When Lorenna Garcia-Bochas was an undergraduate student at Fayetteville State University, she thought her future was inside a lab. That idea began to change when she organized a health fair for Vietnamese refugees in Greensboro. It was the first time in several years that some of the attendees had seen a doctor.
Garcia-Bochas went on to graduate school at Kennesaw State University, where she was part of a research project on healthcare gaps experienced by a local population of Guatemalan immigrants.
“I realized just doing lab work wasn’t my happy place,” she says. “It’s working in communities and with human populations.”
Now a student in DGHI’s Master of Science in Global Health program, Garcia-Bochas is deepening her experience with a new community. She spent the summer in Galle, Sri Lanka, conducting research on antibiotic use with Gayani Tillekeratne, M.D., an assistant professor of medicine and global health, who also co-directs the Ruhuna-Duke Centre for Infectious Diseases.
“This experience made me realize I can do foreign work, and this is the right path for me,” she says.
As she prepares to head back to Durham, Garcia-Bochas shared more about her field research, living in Sri Lanka, and why she’s grown fond of “string hoppers.”
What is your thesis work in Sri Lanka about?
I’m continuing a previous project to help create an antibiogram, a tool physicians use to find the correct antibiotic to treat patients. [Currently,] there’s a rise in antibiotic resistance in patients. It happens when they are under- or over-prescribed antibiotics or given the wrong medication to treat conditions such as urinary tract infections and pneumonia.
Antibiograms are created using microbiology data from Teaching Hospital Karapitiya where I do my field work. The antibiogram is faster to use because in some low-resource settings, it can take days to get culture test results. I’m interviewing physicians to explore their knowledge, attitudes and perceptions to determine the factors impacting the development and implementation of antibiograms. I want to understand what patients are coming in with, how they’re treated and how the medical system works here to better develop antibiogram training strategies.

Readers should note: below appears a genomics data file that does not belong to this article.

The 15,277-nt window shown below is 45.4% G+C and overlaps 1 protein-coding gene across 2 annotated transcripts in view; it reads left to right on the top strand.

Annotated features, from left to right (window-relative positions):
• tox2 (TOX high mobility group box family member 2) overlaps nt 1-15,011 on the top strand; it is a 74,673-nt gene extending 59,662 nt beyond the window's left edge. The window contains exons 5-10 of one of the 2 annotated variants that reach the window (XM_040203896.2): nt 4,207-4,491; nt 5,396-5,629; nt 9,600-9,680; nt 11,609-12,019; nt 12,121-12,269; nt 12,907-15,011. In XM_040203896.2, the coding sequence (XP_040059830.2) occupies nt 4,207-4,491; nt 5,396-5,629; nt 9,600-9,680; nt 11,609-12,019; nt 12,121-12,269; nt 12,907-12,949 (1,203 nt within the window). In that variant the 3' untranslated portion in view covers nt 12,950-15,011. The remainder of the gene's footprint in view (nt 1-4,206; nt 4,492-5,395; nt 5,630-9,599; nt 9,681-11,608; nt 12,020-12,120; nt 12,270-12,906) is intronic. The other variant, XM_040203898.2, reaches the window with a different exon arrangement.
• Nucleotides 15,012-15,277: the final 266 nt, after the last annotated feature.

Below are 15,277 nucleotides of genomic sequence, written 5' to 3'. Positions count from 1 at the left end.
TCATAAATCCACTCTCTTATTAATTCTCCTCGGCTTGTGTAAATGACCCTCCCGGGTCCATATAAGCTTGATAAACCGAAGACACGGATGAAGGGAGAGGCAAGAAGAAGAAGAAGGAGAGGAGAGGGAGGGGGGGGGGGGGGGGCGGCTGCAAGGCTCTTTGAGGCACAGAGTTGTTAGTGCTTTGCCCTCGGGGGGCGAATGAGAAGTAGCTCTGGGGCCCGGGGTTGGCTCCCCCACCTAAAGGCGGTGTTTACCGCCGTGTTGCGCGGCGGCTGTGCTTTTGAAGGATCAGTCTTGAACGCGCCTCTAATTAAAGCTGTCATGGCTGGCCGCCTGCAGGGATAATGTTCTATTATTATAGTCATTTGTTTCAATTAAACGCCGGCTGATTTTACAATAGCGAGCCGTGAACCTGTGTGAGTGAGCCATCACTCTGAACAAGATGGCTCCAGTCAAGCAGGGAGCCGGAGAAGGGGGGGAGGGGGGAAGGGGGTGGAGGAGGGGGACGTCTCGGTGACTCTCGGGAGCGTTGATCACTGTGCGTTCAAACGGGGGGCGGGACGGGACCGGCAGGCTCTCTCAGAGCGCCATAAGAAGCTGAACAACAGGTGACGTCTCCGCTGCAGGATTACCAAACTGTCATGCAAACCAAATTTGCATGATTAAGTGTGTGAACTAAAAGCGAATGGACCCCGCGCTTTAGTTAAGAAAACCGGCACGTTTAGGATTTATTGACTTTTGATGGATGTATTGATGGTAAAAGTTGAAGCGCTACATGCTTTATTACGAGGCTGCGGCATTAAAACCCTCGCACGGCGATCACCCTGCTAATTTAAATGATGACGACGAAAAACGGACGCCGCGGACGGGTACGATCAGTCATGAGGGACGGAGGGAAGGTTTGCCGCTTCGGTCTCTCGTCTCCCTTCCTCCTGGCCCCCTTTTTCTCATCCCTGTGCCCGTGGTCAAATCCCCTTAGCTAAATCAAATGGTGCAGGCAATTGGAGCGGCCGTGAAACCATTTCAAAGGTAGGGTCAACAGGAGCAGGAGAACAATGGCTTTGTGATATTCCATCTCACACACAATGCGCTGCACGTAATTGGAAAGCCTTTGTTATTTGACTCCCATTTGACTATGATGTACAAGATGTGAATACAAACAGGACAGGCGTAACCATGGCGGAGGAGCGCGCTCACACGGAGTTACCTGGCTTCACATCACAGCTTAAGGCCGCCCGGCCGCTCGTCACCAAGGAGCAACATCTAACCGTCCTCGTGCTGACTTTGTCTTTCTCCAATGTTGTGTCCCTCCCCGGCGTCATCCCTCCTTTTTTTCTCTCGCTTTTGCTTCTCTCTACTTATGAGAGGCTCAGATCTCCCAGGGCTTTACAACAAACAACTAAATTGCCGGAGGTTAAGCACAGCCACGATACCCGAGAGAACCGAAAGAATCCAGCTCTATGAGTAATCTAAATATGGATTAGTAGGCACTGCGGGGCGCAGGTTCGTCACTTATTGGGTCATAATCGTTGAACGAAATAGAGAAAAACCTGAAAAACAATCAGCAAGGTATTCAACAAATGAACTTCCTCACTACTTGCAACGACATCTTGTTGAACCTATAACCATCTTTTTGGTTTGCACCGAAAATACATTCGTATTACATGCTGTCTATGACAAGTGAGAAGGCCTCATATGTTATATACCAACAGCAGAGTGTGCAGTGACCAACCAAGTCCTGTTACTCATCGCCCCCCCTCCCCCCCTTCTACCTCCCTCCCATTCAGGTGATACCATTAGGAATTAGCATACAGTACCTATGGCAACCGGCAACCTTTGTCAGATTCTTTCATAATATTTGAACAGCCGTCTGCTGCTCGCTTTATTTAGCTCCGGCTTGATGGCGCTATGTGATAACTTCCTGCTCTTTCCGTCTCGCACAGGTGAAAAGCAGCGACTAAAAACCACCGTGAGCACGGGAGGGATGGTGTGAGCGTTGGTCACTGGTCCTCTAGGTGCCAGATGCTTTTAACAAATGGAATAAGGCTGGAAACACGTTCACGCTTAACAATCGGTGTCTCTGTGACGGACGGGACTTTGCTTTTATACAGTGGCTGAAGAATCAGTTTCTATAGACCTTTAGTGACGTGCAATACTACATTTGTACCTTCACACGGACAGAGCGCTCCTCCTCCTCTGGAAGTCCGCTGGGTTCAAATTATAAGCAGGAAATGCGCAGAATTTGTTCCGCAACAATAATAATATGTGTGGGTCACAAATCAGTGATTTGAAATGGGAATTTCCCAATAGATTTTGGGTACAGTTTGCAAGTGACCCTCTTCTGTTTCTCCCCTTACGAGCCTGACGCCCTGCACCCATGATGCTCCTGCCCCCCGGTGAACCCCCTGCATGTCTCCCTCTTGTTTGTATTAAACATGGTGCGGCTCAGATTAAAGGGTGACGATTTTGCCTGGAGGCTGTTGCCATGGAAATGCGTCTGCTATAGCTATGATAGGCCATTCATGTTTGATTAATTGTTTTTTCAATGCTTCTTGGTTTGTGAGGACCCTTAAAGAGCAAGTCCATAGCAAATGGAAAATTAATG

Were you nervous about traveling this far?
I wasn’t because I can handle solo travel, but I was worried about my mom and younger brother. This is the first time I don’t have family around. When I’d talk to my mom, I could hear in her voice she was worried and missed me. I told her this is the career I want to have, and I’ll be flying to different places. She understood. Still, I’m excited to return home. I’ve missed my family.
Is there a memorable experience that stands out?
I went to Yala National Park, and I saw beautiful elphants, a jaguar, buffalo, and deer. One of the reserve guards said it had been three to four weeks since they had seen an elephant. The elephants must love me to have come out, and I’ve always wanted to see them. That was a good weekend because I also got to see the countryside, with rice and sugar cane fields.
What is a string hopper?
It’s a street food, it’s crunchy and you eat it similarly to a tortilla [String hoppers are a breakfast dish made of rice noodles typically served with curry and Pol Sambol]. It’s very good, and sometimes they put egg in it. Every time I saw someone selling it, I would get one. It became a comfort food here for me like how soul food is to me back home.
What has your time in Sri Lanka taught you?
To relax and let things happen. I can be very Type-A and say, ‘I have to do this, this and this.’ Being here has taught me that even if I do mess up, things will proceed and the work will still get done. I’ve learned to be more relaxed about my work, focus on the bigger goals and know that it’s still going to be okay.
What has your experience showed you about the importance of continuing global health work?
People say public health is global health and vice versa, which is true. We saw this with COVID-19 and how the virus spread across the world. We need to be more mindful about what happens in one country because it can happen anywhere else. There are no boarders with health issues because we’re all interconnected. We need to continue coming together, not fight each other, and better the world for us now and future generations.